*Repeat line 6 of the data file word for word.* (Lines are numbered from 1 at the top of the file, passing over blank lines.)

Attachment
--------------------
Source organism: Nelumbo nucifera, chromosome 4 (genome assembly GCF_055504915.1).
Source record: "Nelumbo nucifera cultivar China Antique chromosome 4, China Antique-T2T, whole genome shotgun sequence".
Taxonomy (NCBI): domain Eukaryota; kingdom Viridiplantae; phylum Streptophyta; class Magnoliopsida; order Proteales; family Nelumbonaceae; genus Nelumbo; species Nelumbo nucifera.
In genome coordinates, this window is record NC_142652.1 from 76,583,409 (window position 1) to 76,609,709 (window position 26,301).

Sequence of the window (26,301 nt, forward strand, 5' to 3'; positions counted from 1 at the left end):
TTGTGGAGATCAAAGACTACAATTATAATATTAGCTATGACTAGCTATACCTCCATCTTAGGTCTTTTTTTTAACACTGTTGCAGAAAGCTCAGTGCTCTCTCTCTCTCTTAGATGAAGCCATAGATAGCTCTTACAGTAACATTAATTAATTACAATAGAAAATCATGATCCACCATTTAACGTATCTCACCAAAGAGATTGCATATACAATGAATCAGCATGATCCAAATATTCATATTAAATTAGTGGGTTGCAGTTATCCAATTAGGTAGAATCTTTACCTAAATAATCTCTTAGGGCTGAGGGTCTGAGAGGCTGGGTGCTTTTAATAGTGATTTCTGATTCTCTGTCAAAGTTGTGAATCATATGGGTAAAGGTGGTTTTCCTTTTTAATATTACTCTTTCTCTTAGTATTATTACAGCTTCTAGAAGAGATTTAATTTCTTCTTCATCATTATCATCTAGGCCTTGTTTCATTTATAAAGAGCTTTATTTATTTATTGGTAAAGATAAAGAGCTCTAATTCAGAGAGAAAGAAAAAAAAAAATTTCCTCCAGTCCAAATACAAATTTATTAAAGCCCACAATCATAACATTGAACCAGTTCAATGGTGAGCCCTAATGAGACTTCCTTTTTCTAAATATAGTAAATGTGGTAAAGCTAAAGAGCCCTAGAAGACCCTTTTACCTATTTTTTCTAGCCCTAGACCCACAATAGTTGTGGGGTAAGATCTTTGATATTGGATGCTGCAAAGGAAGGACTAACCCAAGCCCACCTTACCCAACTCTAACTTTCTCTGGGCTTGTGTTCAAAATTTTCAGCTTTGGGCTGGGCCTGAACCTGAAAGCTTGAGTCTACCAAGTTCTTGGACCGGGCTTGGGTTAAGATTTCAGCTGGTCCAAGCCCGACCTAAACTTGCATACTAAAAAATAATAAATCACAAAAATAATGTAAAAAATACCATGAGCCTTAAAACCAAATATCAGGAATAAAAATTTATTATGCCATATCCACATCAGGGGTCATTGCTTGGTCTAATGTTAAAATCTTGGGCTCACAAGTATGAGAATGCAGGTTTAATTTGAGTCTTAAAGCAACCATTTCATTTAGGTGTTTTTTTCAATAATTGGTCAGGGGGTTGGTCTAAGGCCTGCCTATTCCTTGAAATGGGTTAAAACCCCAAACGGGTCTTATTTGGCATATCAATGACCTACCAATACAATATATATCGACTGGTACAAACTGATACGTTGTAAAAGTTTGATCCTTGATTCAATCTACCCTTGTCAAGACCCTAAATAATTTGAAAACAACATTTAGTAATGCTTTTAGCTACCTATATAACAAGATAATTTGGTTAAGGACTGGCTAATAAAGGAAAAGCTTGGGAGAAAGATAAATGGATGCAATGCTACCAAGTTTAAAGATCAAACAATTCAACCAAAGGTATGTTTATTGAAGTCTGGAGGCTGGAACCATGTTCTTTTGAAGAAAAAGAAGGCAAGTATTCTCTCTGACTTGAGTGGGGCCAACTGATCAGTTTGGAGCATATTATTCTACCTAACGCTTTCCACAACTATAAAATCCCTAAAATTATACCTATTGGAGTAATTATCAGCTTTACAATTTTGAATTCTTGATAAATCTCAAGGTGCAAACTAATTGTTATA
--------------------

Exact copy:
TTGTGGAGATCAAAGACTACAATTATAATATTAGCTATGACTAGCTATACCTCCATCTTAGGTCTTTTTTTTAACACTGTTGCAGAAAGCTCAGTGCTCTCTCTCTCTCTTAGATGAAGCCATAGATAGCTCTTACAGTAACATTAATTAATTACAATAGAAAATCATGATCCACCATTTAACGTATCTCACCAAAGAGATTGCATATACAATGAATCAGCATGATCCAAATATTCATATTAAATTAGTGGGTTGCAGTTATCCAATTAGGTAGAATCTTTACCTAAATAATCTCTTAGGGCTGAGGGTCTGAGAGGCTGGGTGCTTTTAATAGTGATTTCTGATTCTCTGTCAAAGTTGTGAATCATATGGGTAAAGGTGGTTTTCCTTTTTAATATTACTCTTTCTCTTAGTATTATTACAGCTTCTAGAAGAGATTTAATTTCTTCTTCATCATTATCATCTAGGCCTTGTTTCATTTATAAAGAGCTTTATTTATTTATTGGTAAAGATAAAGAGCTCTAATTCAGAGAGAAAGAAAAAAAAAAATTTCCTCCAGTCCAAATACAAATTTATTAAAGCCCACAATCATAACATTGAACCAGTTCAATGGTGAGCCCTAATGAGACTTCCTTTTTCTAAATATAGTAAATGTGGTAAAGCTAAAGAGCCCTAGAAGACCCTTTTACCTATTTTTTCTAGCCCTAGACCCACAATAGTTGTGGGGTAAGATCTTTGATATTGGATGCTGCAAAGGAAGGACTAACCCAAGCCCACCTTACCCAACTCTAACTTTCTCTGGGCTTGTGTTCAAAATTTTCAGCTTTGGGCTGGGCCTGAACCTGAAAGCTTGAGTCTACCAAGTTCTTGGACCGGGCTTGGGTTAAGATTTCAGCTGGTCCAAGCCCGACCTAAACTTGCATACTAAAAAATAATAAATCACAAAAATAATGTAAAAAATACCATGAGCCTTAAAACCAAATATCAGGAATAAAAATTTATTATGCCATATCCACATCAGGGGTCATTGCTTGGTCTAATGTTAAAATCTTGGGCTCACAAGTATGAGAATGCAGGTTTAATTTGAGTCTTAAAGCAACCATTTCATTTAGGTGTTTTTTTCAATAATTGGTCAGGGGGTTGGTCTAAGGCCTGCCTATTCCTTGAAATGGGTTAAAACCCCAAACGGGTCTTATTTGGCATATCAATGACCTACCAATACAATATATATCGACTGGTACAAACTGATACGTTGTAAAAGTTTGATCCTTGATTCAATCTACCCTTGTCAAGACCCTAAATAATTTGAAAACAACATTTAGTAATGCTTTTAGCTACCTATATAACAAGATAATTTGGTTAAGGACTGGCTAATAAAGGAAAAGCTTGGGAGAAAGATAAATGGATGCAATGCTACCAAGTTTAAAGATCAAACAATTCAACCAAAGGTATGTTTATTGAAGTCTGGAGGCTGGAACCATGTTCTTTTGAAGAAAAAGAAGGCAAGTATTCTCTCTGACTTGAGTGGGGCCAACTGATCAGTTTGGAGCATATTATTCTACCTAACGCTTTCCACAACTATAAAATCCCTAAAATTATACCTATTGGAGTAATTATCAGCTTTACAATTTTGAATTCTTGATAAATCTCAAGGTGCAAACTAATTGTTATA